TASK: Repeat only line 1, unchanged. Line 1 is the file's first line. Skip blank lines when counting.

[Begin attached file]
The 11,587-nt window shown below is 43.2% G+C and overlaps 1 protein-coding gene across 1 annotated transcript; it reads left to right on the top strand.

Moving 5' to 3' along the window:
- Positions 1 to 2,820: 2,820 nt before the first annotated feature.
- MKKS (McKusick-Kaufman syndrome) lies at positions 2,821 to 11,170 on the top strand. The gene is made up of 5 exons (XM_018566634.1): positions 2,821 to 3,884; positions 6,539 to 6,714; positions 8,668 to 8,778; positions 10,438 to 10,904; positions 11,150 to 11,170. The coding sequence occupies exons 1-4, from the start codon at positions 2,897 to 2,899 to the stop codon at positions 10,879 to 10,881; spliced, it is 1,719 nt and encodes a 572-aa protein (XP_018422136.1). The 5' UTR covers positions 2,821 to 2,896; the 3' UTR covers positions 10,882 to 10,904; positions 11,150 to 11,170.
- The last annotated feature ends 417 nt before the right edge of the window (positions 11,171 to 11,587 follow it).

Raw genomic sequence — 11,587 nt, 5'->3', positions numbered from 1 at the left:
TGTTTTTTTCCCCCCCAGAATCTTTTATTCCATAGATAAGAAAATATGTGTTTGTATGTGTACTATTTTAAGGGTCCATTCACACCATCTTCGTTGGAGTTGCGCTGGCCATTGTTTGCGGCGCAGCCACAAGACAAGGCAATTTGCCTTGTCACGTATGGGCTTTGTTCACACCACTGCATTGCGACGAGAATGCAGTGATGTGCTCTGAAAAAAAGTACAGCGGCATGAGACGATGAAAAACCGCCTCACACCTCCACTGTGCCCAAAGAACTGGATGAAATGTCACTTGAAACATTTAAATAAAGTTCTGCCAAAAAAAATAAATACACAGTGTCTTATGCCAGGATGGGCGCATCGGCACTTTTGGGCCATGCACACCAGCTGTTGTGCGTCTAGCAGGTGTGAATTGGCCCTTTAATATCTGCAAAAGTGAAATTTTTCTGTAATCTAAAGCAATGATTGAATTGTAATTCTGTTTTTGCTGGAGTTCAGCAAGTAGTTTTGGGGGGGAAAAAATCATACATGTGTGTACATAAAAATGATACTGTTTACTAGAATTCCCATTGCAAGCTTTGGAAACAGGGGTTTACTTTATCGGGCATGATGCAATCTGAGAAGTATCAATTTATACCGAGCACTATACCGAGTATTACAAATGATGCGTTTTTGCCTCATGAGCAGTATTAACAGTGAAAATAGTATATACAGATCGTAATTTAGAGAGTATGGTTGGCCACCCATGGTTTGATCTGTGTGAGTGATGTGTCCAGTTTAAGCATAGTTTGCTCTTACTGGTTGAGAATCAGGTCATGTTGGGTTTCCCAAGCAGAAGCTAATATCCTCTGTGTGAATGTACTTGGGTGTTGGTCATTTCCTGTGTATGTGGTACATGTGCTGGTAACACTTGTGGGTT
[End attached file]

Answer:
The 11,587-nt window shown below is 43.2% G+C and overlaps 1 protein-coding gene across 1 annotated transcript; it reads left to right on the top strand.